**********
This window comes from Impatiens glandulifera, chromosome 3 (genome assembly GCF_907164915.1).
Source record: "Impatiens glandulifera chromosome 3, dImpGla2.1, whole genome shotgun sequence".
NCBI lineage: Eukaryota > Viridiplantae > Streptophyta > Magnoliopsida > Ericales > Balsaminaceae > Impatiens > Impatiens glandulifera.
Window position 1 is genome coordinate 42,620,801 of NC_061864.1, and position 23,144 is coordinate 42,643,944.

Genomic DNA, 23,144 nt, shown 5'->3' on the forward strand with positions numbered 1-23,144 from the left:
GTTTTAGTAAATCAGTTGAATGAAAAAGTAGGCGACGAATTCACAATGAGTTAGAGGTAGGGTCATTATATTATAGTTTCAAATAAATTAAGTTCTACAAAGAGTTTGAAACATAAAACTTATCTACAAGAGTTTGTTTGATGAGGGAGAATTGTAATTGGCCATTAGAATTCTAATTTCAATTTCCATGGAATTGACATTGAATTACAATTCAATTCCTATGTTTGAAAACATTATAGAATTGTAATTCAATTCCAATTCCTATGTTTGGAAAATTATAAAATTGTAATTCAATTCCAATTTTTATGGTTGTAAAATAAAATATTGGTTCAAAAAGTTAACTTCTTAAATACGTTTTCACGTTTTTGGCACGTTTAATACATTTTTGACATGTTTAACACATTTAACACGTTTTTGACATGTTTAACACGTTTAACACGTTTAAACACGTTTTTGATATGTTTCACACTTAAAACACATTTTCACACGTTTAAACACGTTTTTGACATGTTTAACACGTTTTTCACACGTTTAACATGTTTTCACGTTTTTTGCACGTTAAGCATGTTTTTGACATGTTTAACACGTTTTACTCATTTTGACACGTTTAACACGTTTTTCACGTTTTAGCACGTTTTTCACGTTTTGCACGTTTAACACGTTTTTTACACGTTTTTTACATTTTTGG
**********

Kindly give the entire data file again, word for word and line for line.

This window comes from Impatiens glandulifera, chromosome 3 (genome assembly GCF_907164915.1).
Source record: "Impatiens glandulifera chromosome 3, dImpGla2.1, whole genome shotgun sequence".
NCBI lineage: Eukaryota > Viridiplantae > Streptophyta > Magnoliopsida > Ericales > Balsaminaceae > Impatiens > Impatiens glandulifera.
Window position 1 is genome coordinate 42,620,801 of NC_061864.1, and position 23,144 is coordinate 42,643,944.

Genomic DNA, 23,144 nt, shown 5'->3' on the forward strand with positions numbered 1-23,144 from the left:
GTTTTAGTAAATCAGTTGAATGAAAAAGTAGGCGACGAATTCACAATGAGTTAGAGGTAGGGTCATTATATTATAGTTTCAAATAAATTAAGTTCTACAAAGAGTTTGAAACATAAAACTTATCTACAAGAGTTTGTTTGATGAGGGAGAATTGTAATTGGCCATTAGAATTCTAATTTCAATTTCCATGGAATTGACATTGAATTACAATTCAATTCCTATGTTTGAAAACATTATAGAATTGTAATTCAATTCCAATTCCTATGTTTGGAAAATTATAAAATTGTAATTCAATTCCAATTTTTATGGTTGTAAAATAAAATATTGGTTCAAAAAGTTAACTTCTTAAATACGTTTTCACGTTTTTGGCACGTTTAATACATTTTTGACATGTTTAACACATTTAACACGTTTTTGACATGTTTAACACGTTTAACACGTTTAAACACGTTTTTGATATGTTTCACACTTAAAACACATTTTCACACGTTTAAACACGTTTTTGACATGTTTAACACGTTTTTCACACGTTTAACATGTTTTCACGTTTTTTGCACGTTAAGCATGTTTTTGACATGTTTAACACGTTTTACTCATTTTGACACGTTTAACACGTTTTTCACGTTTTAGCACGTTTTTCACGTTTTGCACGTTTAACACGTTTTTTACACGTTTTTTACATTTTTGG